Speaking at a press conference held just before the opening of his first major exhibition at the Tel Aviv Museum of Art, Belgian artist Michaël Borremans told the attendants that there had been a small media storm in his country because he had decided to proceed with the exhibit.
“I gave a lot of thought about whether to come to Israel or not and my conclusion was, yes, I should do this,” he said. “A cultural boycott is not necessarily a good thing. I think communication between people and countries is something positive and the boycott seems to me to lack vision,” he further stated.
Given the recent political situation and the pressure occasionally exerted on those in the cultural and academic sphere not to engage with Israel, Borremans’s decision was a brave one.
After the press conference Borremans, in the company of Jeffrey Grove, the curator of the exhibition, led members of the press around the exhibit, all the while conversing about the works on display.
Encompassing 100 paintings, drawings and films, the exhibit, entitled “As Sweet As It Gets,” provides an overview of the artist’s work over the last fourteen years.
The title is somewhat ironic as Boremanns’s works are anything but sweet. Unsettling, mysterious, strange, these are just some of the adjectives that have been used to describe his portfolio. The sense of mystery and intrigue created by the paintings is all grist to the Borremans mill. He likes to puzzle an audience, although it would be too facile to think that posing riddles is the raison d’etre of his work.
In an interview with The Jerusalem Post, the artist said, “I don’t intend to tell a story in a painting, although I use elements that could refer to a possible story. I play with how the audience might perceive a work. There are references or codes in the [visual] language, but because of the game I play the audience can never really define the image that I make.”
Welcome to Borremans’s world, a universe where, to avail a couplet from Bob Dylan’s surreal “Ballad of a Thin Man,” ”...something is happening here, but you don’t know what it is..” But, that’s okay.
Because very few do.
Borremans first trained as a draughtsman, and drawing is at the root of his painting practice. His technical ability has been much admired, yet he is humble enough to acknowledge that he is still learning.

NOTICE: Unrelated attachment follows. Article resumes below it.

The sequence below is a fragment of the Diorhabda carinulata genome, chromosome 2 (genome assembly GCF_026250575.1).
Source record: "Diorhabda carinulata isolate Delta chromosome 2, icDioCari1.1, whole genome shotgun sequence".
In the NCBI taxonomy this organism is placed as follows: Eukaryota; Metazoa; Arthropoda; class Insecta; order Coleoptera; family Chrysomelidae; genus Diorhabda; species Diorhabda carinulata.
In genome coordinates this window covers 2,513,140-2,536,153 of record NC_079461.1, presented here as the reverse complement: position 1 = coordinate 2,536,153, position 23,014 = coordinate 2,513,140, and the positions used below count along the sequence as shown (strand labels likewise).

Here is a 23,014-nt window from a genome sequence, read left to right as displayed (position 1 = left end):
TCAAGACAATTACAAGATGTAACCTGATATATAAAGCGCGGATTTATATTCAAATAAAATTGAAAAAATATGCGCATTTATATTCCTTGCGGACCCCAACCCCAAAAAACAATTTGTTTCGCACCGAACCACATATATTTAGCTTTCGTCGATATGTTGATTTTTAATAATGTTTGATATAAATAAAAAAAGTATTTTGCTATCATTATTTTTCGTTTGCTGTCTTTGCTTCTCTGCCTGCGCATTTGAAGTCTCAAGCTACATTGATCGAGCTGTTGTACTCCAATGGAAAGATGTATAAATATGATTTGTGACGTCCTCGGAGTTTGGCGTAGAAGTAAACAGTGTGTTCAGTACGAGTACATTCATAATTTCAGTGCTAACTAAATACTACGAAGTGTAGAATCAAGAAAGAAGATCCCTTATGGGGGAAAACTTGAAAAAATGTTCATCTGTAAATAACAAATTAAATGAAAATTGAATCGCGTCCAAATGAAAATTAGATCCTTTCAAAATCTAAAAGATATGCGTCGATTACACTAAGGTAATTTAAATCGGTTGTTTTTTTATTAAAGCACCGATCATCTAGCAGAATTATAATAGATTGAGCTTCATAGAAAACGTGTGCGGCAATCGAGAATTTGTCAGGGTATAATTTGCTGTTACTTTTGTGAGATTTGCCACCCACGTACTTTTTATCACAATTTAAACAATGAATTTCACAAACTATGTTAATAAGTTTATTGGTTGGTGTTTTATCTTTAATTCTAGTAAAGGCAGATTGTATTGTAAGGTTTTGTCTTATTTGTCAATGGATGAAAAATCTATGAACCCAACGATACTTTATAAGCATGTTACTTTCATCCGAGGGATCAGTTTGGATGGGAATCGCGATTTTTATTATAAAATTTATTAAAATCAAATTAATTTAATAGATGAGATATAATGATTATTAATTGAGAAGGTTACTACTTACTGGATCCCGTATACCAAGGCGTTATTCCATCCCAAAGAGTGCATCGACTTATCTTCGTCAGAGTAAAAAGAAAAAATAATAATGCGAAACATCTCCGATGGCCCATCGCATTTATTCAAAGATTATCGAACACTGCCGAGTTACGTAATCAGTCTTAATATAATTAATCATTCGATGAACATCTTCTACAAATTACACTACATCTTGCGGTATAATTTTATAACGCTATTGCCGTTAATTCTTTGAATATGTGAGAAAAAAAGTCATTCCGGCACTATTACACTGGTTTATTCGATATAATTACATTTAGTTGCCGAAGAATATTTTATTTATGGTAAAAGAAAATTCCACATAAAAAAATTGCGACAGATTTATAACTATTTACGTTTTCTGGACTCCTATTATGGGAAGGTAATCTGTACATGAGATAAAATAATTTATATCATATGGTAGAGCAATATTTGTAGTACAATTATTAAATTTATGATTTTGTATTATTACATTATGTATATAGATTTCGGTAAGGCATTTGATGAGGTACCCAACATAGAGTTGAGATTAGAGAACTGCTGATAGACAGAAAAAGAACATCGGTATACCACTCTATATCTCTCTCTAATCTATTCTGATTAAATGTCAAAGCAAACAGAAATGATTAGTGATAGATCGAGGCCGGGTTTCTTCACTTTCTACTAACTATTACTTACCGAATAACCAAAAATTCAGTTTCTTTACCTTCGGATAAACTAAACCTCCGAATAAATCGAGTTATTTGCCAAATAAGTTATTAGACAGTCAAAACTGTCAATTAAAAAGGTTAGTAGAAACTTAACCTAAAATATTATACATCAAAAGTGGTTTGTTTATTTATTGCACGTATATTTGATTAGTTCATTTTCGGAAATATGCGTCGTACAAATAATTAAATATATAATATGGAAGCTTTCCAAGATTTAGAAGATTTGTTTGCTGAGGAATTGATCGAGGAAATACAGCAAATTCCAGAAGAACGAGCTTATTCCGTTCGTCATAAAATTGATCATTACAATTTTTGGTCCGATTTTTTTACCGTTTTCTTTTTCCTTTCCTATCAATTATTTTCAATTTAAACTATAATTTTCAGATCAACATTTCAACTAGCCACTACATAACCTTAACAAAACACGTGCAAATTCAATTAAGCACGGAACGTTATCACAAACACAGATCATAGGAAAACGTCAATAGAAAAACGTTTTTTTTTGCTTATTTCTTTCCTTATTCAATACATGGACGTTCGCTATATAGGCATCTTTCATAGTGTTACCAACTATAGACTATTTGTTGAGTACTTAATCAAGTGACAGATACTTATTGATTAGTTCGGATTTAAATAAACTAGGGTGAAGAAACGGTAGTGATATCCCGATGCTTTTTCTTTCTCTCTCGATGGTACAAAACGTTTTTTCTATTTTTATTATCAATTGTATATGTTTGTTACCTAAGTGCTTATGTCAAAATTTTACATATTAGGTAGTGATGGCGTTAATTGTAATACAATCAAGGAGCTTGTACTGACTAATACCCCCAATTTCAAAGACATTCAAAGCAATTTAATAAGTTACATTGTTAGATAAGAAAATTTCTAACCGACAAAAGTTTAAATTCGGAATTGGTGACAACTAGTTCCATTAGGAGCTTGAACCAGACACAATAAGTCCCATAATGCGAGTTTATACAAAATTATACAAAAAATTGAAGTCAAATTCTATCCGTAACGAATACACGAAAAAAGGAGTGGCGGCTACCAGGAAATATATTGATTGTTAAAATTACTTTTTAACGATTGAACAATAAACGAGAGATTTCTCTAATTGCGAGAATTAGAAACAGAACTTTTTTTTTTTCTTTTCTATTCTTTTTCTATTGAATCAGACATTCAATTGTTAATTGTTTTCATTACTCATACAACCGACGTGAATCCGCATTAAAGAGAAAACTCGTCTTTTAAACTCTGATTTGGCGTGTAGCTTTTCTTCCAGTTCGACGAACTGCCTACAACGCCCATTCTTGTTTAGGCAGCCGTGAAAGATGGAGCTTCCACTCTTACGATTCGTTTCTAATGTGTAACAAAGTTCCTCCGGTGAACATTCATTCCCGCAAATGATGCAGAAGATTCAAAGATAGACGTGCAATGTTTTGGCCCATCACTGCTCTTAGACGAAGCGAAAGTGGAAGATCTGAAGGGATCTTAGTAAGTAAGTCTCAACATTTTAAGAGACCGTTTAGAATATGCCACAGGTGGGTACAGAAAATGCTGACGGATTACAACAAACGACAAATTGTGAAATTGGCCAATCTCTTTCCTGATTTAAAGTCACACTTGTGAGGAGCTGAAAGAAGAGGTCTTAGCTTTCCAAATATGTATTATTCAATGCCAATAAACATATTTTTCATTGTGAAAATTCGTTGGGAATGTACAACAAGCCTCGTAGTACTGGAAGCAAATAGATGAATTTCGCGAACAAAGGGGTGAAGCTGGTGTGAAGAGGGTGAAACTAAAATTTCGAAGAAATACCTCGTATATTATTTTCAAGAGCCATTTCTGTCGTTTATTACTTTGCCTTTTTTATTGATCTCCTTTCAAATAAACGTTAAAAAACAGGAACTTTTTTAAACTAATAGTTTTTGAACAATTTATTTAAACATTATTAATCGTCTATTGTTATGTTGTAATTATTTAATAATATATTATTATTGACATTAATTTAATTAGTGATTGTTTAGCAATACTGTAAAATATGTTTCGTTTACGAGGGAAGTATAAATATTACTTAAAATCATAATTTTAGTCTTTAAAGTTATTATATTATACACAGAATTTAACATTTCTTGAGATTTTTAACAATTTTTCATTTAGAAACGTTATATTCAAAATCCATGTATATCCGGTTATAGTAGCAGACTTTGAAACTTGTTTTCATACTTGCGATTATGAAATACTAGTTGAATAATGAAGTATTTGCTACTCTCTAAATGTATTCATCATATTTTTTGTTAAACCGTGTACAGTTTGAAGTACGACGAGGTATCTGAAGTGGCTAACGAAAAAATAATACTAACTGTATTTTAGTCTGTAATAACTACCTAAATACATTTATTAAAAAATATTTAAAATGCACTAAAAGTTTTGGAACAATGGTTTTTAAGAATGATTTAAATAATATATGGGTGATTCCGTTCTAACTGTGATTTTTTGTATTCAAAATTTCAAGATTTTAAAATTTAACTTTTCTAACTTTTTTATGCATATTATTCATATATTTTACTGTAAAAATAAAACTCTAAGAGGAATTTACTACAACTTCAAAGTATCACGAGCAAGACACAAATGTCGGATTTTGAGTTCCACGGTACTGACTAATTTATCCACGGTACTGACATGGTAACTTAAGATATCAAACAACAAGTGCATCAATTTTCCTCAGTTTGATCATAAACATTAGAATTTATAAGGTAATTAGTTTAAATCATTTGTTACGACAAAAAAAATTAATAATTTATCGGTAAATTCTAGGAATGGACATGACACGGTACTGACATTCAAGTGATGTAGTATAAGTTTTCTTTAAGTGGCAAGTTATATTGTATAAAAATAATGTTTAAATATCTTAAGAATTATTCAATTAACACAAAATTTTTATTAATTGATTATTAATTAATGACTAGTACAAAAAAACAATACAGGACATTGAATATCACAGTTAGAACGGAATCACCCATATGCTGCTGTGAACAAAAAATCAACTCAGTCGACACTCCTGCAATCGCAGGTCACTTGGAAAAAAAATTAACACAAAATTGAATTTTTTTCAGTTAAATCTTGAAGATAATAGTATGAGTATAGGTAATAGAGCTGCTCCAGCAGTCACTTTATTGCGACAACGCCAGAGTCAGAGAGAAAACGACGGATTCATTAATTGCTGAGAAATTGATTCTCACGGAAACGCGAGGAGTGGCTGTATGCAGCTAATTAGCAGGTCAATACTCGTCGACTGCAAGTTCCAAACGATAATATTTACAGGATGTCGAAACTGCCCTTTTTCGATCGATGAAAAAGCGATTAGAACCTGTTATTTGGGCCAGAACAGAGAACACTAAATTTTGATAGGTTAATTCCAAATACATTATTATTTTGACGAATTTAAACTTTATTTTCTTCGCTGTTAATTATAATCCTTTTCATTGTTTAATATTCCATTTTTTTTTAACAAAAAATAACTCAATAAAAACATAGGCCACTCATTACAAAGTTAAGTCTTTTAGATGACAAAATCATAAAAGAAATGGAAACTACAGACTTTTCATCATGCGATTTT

The drawings and paintings are displayed in different parts of the museum, although recurring figures and scenes can be seen in all three media that Borreman explores, a feature that has been commonplace throughout his career.
A young girl, in the form of a model or manikin, is seen in the film “Weight,” from 2005. Three years later the girl becomes the subject for a series of drawings and paintings titled “Automat.” Alternatively painted, drawn and filmed from behind and in profile, the girl is rendered from torso up, a half-figure, and appears like some immobile, haunted, not quite human creature.
In many of his works the main figure seems isolated, consciously set apart. Human figures can be seen at angles, their back to the viewer or their arms extended in some unknowable gesture, as in “The Wooden Skirt.” Rarely do the subject’s eyes meet those of the spectator. More commonly the gaze is averted, with characters looking sideways or downward, making them elusive and enigmatic.
A painting titled, “The Angel,” an impressive three meters in height, has a figure of undetermined gender painted in a light pink dress; the figure’s face is painted black. In “The Devil’s Dress,” painted in 2011, we see a semi-naked figure lying on the floor, their torso encased in a wooden or metal structure.
We have almost no idea what these characters are doing or thinking.
Are they participating in, or concentrated on some obscure task, or just lone figures in a kind of absurdist play? Why has Borremans painted his “angel’s” face black? Is the figure a character in a commedia dell’arte performance? Regardless of the origins and meaning of “The Angel,” the figure is both stately and beautiful.
Borremans’s sense of mystery is not only confined to the human figure.
A series of drawings and models titled “The House Of Opportunity,” apparently a comment on architecture, could just as easily be inspired by Franz Kafka’s novel The Castle.
In many of the drawings the main structure, the “house,” towers above the surrounding figures, an ominous- looking building that nobody enters and which offers no comfort.
Some of the scenarios appear to be staged, and there is a strong theatrical element to Borremans’s work. He regularly uses models and props for his paintings and films.
“To reenact or build an image I use props and an actor, from which I then try to make a composition.
I take a lot of photographs so I can see different angles and shades of light and color,” he said.
“The whole process is very experimental and sometimes I improvise, but usually I try to reach the image I have in my mind. Occasionally the image becomes more interesting than I intended, so I see the whole process as similar to a theater director who tries things out on stage,” he explained.
There is a sense of drama in Borremans’s works, yet it is understated.
The scenes and characters create a certain unease, but mainly because of their ambiguity. The uncertainty is further enhanced by the difficulty in placing scenarios in a specific place or time. Borremans’s color pallet is muted throughout, creating tableaux that could be placed in the early twentieth century, or further back in time.
For Borremans the subject is always an object. The staging of a work, the final image, serve to keep the viewer at a remove. Despite the theatrical element there are very few crowd scenes and little sense of movement. This is a stilled world, at times intriguing, but always concealed.